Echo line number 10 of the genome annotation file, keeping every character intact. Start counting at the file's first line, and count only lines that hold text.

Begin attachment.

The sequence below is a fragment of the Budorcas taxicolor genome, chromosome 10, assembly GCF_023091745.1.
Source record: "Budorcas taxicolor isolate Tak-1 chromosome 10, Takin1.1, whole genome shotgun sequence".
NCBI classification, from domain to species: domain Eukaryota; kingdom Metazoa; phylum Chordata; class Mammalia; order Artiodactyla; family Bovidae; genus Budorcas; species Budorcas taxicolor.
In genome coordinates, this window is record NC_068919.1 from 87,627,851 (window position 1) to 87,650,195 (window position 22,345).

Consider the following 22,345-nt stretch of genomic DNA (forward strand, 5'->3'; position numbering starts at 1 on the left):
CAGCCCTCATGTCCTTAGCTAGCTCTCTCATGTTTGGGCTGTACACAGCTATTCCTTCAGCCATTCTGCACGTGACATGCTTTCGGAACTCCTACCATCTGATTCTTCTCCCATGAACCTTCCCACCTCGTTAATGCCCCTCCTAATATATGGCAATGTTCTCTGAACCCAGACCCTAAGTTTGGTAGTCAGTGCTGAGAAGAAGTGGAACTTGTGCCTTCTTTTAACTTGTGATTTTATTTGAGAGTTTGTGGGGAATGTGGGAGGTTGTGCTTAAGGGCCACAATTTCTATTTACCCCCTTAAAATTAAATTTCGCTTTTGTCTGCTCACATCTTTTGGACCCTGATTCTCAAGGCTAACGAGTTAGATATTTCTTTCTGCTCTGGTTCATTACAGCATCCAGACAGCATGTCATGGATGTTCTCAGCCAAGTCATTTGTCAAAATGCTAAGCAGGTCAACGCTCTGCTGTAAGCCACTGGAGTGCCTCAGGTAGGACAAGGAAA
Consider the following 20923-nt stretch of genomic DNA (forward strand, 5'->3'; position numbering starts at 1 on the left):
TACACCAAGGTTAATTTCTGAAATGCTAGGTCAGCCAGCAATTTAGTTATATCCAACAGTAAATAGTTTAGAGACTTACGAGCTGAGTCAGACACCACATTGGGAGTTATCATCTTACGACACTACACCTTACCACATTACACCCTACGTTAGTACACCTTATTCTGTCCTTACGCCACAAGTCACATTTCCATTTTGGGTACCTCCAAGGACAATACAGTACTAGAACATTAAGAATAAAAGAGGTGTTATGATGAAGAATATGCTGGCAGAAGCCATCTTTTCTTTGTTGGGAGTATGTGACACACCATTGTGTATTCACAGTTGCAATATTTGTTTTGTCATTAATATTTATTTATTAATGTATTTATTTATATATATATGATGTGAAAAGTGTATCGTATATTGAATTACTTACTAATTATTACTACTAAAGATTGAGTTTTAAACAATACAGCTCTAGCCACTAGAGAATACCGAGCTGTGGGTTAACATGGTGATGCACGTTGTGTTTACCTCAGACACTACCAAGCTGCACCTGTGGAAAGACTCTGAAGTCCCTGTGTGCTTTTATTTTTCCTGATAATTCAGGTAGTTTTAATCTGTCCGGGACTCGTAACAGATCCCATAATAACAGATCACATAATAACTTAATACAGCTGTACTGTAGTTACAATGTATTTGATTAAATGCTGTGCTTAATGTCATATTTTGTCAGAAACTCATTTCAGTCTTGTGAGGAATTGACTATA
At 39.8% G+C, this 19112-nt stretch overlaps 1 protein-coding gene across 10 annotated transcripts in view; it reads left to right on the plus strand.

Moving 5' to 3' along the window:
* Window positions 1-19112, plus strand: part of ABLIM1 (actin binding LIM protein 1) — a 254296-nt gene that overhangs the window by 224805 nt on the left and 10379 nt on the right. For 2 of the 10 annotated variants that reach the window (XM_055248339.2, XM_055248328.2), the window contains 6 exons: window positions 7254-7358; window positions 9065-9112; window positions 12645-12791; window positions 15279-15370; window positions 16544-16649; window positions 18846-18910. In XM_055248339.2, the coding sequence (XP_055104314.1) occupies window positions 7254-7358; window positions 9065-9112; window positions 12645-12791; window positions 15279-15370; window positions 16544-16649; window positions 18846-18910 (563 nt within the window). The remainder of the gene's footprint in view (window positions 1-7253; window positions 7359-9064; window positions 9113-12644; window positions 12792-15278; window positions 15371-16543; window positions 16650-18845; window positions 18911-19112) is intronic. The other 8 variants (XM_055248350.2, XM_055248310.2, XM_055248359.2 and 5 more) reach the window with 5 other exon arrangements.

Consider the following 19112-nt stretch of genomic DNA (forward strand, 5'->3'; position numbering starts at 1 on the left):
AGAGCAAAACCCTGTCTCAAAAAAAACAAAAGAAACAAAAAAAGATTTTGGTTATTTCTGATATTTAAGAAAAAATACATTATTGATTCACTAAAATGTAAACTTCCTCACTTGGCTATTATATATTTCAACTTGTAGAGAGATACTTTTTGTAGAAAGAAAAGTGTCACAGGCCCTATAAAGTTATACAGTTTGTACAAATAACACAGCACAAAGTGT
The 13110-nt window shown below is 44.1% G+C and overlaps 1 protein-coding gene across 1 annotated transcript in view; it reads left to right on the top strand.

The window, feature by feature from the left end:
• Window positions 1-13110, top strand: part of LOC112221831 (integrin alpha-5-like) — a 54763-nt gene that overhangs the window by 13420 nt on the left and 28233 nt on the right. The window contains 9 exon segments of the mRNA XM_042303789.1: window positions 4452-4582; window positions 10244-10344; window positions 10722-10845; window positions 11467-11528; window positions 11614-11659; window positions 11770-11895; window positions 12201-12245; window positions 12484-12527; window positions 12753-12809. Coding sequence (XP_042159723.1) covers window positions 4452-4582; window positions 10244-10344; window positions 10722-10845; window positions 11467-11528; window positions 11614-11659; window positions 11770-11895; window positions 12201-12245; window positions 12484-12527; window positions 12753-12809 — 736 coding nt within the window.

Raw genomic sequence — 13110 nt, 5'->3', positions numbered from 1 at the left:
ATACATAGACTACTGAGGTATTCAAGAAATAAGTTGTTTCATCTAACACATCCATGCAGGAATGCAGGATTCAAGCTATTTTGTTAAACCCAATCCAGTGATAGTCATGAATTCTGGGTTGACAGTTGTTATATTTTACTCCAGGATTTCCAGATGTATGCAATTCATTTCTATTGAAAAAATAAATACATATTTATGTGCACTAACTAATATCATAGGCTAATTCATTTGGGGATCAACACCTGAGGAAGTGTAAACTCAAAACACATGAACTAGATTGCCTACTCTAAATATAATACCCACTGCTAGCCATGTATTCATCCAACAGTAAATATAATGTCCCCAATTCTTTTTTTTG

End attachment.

Moving 5' to 3' along the window: